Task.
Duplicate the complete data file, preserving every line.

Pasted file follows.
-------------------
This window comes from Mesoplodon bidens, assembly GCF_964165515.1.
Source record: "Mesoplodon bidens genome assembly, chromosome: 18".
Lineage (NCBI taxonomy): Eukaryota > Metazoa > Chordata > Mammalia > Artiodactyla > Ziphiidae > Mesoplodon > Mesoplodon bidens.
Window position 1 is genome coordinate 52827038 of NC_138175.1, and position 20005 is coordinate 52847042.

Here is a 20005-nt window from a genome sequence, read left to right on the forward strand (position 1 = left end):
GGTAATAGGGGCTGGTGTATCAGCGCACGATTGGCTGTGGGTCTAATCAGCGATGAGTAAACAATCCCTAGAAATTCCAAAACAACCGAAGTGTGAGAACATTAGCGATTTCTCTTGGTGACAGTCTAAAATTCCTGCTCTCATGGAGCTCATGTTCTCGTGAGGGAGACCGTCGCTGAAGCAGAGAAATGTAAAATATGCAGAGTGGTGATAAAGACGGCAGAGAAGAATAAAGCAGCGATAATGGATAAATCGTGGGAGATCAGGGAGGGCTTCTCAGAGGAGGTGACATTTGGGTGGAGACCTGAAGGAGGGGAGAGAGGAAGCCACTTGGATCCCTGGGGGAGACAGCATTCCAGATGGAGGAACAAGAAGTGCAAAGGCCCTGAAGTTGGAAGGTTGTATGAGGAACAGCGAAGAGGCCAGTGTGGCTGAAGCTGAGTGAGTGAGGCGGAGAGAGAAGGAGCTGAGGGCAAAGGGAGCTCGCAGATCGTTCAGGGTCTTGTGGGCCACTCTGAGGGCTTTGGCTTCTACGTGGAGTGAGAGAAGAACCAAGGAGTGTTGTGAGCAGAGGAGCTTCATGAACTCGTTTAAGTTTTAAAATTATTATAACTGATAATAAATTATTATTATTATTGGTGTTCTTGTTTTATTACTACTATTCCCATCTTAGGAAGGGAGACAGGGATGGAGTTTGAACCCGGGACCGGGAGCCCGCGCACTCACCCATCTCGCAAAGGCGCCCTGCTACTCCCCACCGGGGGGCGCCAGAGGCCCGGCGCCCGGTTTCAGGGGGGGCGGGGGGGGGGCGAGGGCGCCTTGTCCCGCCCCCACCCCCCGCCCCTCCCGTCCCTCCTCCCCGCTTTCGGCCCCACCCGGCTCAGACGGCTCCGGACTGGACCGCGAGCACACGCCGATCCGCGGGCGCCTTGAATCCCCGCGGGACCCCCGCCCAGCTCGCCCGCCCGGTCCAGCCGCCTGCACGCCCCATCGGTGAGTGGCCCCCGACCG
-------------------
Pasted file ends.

This window comes from Mesoplodon bidens, assembly GCF_964165515.1.
Source record: "Mesoplodon bidens genome assembly, chromosome: 18".
Lineage (NCBI taxonomy): Eukaryota > Metazoa > Chordata > Mammalia > Artiodactyla > Ziphiidae > Mesoplodon > Mesoplodon bidens.
Window position 1 is genome coordinate 52827038 of NC_138175.1, and position 20005 is coordinate 52847042.

Here is a 20005-nt window from a genome sequence, read left to right on the forward strand (position 1 = left end):
GGTAATAGGGGCTGGTGTATCAGCGCACGATTGGCTGTGGGTCTAATCAGCGATGAGTAAACAATCCCTAGAAATTCCAAAACAACCGAAGTGTGAGAACATTAGCGATTTCTCTTGGTGACAGTCTAAAATTCCTGCTCTCATGGAGCTCATGTTCTCGTGAGGGAGACCGTCGCTGAAGCAGAGAAATGTAAAATATGCAGAGTGGTGATAAAGACGGCAGAGAAGAATAAAGCAGCGATAATGGATAAATCGTGGGAGATCAGGGAGGGCTTCTCAGAGGAGGTGACATTTGGGTGGAGACCTGAAGGAGGGGAGAGAGGAAGCCACTTGGATCCCTGGGGGAGACAGCATTCCAGATGGAGGAACAAGAAGTGCAAAGGCCCTGAAGTTGGAAGGTTGTATGAGGAACAGCGAAGAGGCCAGTGTGGCTGAAGCTGAGTGAGTGAGGCGGAGAGAGAAGGAGCTGAGGGCAAAGGGAGCTCGCAGATCGTTCAGGGTCTTGTGGGCCACTCTGAGGGCTTTGGCTTCTACGTGGAGTGAGAGAAGAACCAAGGAGTGTTGTGAGCAGAGGAGCTTCATGAACTCGTTTAAGTTTTAAAATTATTATAACTGATAATAAATTATTATTATTATTGGTGTTCTTGTTTTATTACTACTATTCCCATCTTAGGAAGGGAGACAGGGATGGAGTTTGAACCCGGGACCGGGAGCCCGCGCACTCACCCATCTCGCAAAGGCGCCCTGCTACTCCCCACCGGGGGGCGCCAGAGGCCCGGCGCCCGGTTTCAGGGGGGGCGGGGGGGGGGCGAGGGCGCCTTGTCCCGCCCCCACCCCCCGCCCCTCCCGTCCCTCCTCCCCGCTTTCGGCCCCACCCGGCTCAGACGGCTCCGGACTGGACCGCGAGCACACGCCGATCCGCGGGCGCCTTGAATCCCCGCGGGACCCCCGCCCAGCTCGCCCGCCCGGTCCAGCCGCCTGCACGCCCCATCGGTGAGTGGCCCCCGACCG